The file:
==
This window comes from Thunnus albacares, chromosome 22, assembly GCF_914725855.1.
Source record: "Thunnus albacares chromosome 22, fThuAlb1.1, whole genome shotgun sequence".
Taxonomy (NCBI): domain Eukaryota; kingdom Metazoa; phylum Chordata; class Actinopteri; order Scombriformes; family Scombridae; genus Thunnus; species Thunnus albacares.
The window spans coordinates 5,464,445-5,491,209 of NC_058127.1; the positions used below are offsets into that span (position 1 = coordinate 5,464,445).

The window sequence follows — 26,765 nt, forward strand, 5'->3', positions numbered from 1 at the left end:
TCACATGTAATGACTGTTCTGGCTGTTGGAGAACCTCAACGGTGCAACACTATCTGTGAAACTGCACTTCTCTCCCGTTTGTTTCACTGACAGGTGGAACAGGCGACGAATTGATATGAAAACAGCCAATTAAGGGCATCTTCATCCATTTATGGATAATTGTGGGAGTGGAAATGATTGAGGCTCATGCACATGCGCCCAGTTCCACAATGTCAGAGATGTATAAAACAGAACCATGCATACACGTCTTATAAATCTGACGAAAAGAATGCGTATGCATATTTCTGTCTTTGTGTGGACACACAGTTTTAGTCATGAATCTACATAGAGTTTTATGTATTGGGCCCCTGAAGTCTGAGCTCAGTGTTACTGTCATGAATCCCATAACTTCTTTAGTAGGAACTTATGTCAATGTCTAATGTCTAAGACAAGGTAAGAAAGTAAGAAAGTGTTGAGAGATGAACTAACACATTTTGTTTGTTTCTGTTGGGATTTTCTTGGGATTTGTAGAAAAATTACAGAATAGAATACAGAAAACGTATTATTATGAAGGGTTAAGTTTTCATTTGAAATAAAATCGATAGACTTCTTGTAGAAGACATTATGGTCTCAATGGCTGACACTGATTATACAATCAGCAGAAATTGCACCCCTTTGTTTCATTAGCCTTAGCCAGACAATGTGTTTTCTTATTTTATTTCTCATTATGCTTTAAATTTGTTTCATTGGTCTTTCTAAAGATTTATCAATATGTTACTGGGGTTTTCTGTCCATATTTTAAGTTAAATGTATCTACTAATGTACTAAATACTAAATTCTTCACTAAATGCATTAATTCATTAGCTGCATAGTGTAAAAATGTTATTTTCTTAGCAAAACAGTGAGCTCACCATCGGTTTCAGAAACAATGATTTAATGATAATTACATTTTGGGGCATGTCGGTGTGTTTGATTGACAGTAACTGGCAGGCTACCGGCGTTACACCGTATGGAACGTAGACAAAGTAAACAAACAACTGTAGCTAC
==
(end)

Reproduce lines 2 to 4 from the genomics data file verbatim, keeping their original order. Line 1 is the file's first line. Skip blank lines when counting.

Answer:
Source record: "Thunnus albacares chromosome 22, fThuAlb1.1, whole genome shotgun sequence".
Taxonomy (NCBI): domain Eukaryota; kingdom Metazoa; phylum Chordata; class Actinopteri; order Scombriformes; family Scombridae; genus Thunnus; species Thunnus albacares.
The window spans coordinates 5,464,445-5,491,209 of NC_058127.1; the positions used below are offsets into that span (position 1 = coordinate 5,464,445).